Eric Church: On Record
Less than two years ago, Eric Church was playing bars and mid-sized clubs. Now, with his third album climbing its way toward platinum status, he’s made the jump to arenas. We caught up with the Chief during his 50-date headlining tour to see what life has been like for Nashville’s newest rebel.
You moved to Nashville to become a songwriter, not an artist. Now that you’ve made the switch, is it gratifying to write for yourself as opposed to other singers?
Absolutely, but I did enjoy the challenge of sitting down and trying to write things like George Strait’s next single. I think it made me a better songwriter to do that for a living, five days a week, for a year a half. It sharpened the pencil quite a bit, and when it came time to focus internally on my own career, I think I was better prepared.
Now you can write a song like “I’m Getting Stoned” and know that it’ll actually be recorded.
Exactly. If I was still a songwriter instead of an artist, I’d never get anyone to record songs like “Smoke A Little Smoke” and “I’m Getting Stoned.” None of that stuff woulda ever been touched. I mean, the second single we ever released was “Two Pink Lines,” which is about teen pregnancy. You aren’t supposed to write that kind of stuff for a country audience. Before that song came out, I had my label telling me, “You can’t be a new artist and put out stuff like this.”
Your label is supposed to have your back. What’s it like to clash with them on big decisions?
It’s challenging. They’ve told me I’m crazy so many times. They said “Smoke A Little Smoke” was career suicide. They said country radio wouldn’t touch it, that it would never be a hit … but that song ended up being the one that changed our whole career.
How did you convince them to take a chance on “Smoke A Little Smoke?”
We were playing it every night at our shows, and people would just go crazy each time. They loved the song. The label wasn’t coming out to see us, though. They weren’t out there every night, seeing the crowd’s reaction. But I was seeing it, so I told them, “If ya’ll wanna work with me, we’re putting this song out.” We did, and it became a big hit, and it sort of vindicated me. I’d trusted my fan base, I’d trusted my gut, and I’d trusted the music. Whatever we do for the rest of my career, I can promise that it’ll be based on those three things.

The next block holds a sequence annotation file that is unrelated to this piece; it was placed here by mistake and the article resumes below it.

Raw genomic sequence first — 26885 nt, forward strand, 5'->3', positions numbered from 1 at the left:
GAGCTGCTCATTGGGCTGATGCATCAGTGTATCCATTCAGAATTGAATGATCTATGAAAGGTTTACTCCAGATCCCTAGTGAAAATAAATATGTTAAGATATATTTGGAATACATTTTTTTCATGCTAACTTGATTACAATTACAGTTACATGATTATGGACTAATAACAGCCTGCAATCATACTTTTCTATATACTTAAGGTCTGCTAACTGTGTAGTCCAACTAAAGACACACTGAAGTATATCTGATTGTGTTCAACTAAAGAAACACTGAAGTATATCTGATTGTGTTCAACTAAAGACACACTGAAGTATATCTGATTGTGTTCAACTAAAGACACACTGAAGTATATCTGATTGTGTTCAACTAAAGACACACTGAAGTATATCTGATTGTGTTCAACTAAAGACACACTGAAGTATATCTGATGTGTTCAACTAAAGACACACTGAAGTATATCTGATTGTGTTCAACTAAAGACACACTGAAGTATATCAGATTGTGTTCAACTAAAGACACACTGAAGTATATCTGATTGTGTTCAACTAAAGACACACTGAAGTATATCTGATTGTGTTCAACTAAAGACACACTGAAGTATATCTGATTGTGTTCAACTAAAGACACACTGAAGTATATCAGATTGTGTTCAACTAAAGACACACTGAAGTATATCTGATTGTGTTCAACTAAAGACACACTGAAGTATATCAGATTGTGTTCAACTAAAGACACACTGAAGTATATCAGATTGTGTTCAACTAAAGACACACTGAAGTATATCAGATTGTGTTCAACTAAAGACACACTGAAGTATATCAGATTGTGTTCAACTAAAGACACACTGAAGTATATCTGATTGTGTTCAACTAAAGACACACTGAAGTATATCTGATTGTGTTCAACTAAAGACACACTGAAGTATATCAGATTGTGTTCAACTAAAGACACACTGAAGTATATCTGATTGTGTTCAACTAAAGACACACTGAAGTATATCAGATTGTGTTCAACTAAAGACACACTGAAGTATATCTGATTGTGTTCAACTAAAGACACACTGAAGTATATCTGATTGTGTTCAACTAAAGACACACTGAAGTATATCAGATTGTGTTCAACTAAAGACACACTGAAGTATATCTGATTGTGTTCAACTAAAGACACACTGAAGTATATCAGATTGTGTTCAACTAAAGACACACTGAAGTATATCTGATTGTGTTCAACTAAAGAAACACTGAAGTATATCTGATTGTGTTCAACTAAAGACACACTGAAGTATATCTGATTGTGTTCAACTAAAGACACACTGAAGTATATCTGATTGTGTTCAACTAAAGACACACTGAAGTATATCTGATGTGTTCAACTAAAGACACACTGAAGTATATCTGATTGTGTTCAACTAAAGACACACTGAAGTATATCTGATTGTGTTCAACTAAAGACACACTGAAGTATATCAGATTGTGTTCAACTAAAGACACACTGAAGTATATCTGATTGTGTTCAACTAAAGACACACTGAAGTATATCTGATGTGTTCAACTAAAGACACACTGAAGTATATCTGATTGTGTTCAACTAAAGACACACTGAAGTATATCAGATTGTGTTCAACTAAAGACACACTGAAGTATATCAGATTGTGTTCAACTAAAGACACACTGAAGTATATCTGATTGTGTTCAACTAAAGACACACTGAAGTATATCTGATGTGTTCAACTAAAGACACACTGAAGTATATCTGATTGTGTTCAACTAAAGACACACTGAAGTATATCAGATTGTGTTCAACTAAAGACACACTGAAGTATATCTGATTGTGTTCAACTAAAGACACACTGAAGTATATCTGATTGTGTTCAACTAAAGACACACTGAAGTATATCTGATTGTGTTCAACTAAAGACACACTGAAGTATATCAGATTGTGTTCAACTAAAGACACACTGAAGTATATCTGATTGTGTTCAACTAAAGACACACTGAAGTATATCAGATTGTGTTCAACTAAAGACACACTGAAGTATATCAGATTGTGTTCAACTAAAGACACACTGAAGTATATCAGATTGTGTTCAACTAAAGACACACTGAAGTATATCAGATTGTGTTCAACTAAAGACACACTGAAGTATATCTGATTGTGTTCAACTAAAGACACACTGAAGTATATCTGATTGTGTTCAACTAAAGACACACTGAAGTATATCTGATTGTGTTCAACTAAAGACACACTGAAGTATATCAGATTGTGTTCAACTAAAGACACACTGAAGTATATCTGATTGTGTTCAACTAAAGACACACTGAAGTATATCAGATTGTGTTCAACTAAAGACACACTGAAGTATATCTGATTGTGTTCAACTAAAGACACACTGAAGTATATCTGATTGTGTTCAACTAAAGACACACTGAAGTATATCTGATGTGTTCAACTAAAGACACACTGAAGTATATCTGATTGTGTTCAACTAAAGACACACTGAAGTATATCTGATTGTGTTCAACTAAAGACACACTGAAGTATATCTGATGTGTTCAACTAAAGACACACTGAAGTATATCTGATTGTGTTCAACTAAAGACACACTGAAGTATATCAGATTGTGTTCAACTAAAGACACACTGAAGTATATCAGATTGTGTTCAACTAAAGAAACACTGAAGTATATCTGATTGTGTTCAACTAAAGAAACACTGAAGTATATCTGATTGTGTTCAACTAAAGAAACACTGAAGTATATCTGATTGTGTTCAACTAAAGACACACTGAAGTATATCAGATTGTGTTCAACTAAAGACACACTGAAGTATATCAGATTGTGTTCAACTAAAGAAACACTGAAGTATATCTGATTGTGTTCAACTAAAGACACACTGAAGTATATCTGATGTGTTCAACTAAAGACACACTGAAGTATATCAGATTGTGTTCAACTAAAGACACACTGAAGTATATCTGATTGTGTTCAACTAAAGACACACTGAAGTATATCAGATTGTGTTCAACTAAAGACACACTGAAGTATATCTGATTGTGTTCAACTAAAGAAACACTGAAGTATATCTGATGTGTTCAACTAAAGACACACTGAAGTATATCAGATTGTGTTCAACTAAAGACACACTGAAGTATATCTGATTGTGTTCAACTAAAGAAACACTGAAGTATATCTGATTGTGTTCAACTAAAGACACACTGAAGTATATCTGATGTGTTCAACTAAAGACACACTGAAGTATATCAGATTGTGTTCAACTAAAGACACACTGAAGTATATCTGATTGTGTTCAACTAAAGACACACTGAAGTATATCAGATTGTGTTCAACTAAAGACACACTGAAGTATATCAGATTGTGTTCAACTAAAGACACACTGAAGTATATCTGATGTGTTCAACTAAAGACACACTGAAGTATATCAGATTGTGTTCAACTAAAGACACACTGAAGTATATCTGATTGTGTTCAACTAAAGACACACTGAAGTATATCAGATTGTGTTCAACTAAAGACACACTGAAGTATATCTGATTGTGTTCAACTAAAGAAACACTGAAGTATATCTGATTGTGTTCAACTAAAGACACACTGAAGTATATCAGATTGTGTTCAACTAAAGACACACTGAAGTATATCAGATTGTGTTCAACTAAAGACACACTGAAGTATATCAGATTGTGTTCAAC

So why do other country artists shy away from those topics? I’m sure you’re not the only one who smokes a little smoke.
I think they’re worried about what the label thinks, about what radio thinks … They’re basically letting the wrong people influence their decisions. Everyone tells you these people are industry experts, but you figure out that the real experts are out there in front of you every night. They’re the ones buying the tickets and coming to the shows. They’re the professionals in this business, and they’re the only ones who can tell you which songs have the ability to move them.
People have been calling you an outlaw. Is that an image you’ve tried to create for yourself?
Oh god. No! Not at all. I think we get thrown into that category because of our career path. For a long time, it wasn’t cool to play the kind of music we did. It wasn’t cool to talk about what we talked about. We were pariahs, and when we got fired from the Rascal Flatts tour, we were troublemakers. I think that’s where the outlaw name comes from, but I prefer to think there’s already been an outlaw movement, and I think we can leave it at that. I’m not into branding what we do, because that just sensationalizes things, when it should be about the music.
You’re definitely more rowdy than most of your peers, though.
Sure. Our show is not meant for your kids. You can bring yours if you want, but I’m not bringing mine. It’s a rowdy show for a rowdy crowd, and just because we’ve had some success in recent years, that doesn’t mean we’re gonna make the show tame. If anything, we’re gonna step on it harder.
So you’re not the ideal role model for a kid. Are you a role model for new artists who’re looking to be successful on their own terms?
Man, if anyone knew the path that we’ve been on, no one in their right mind would ever try to duplicate it. That’s something Nashville always tries to do, though. If something is successful, they try to repeat it by telling other people, “Hey, do what that guy did.” I just don’t think it works that way. The first one who gets there, the one that cuts the path … it’s always the roughest path, but I think it’s got the most reward at the end.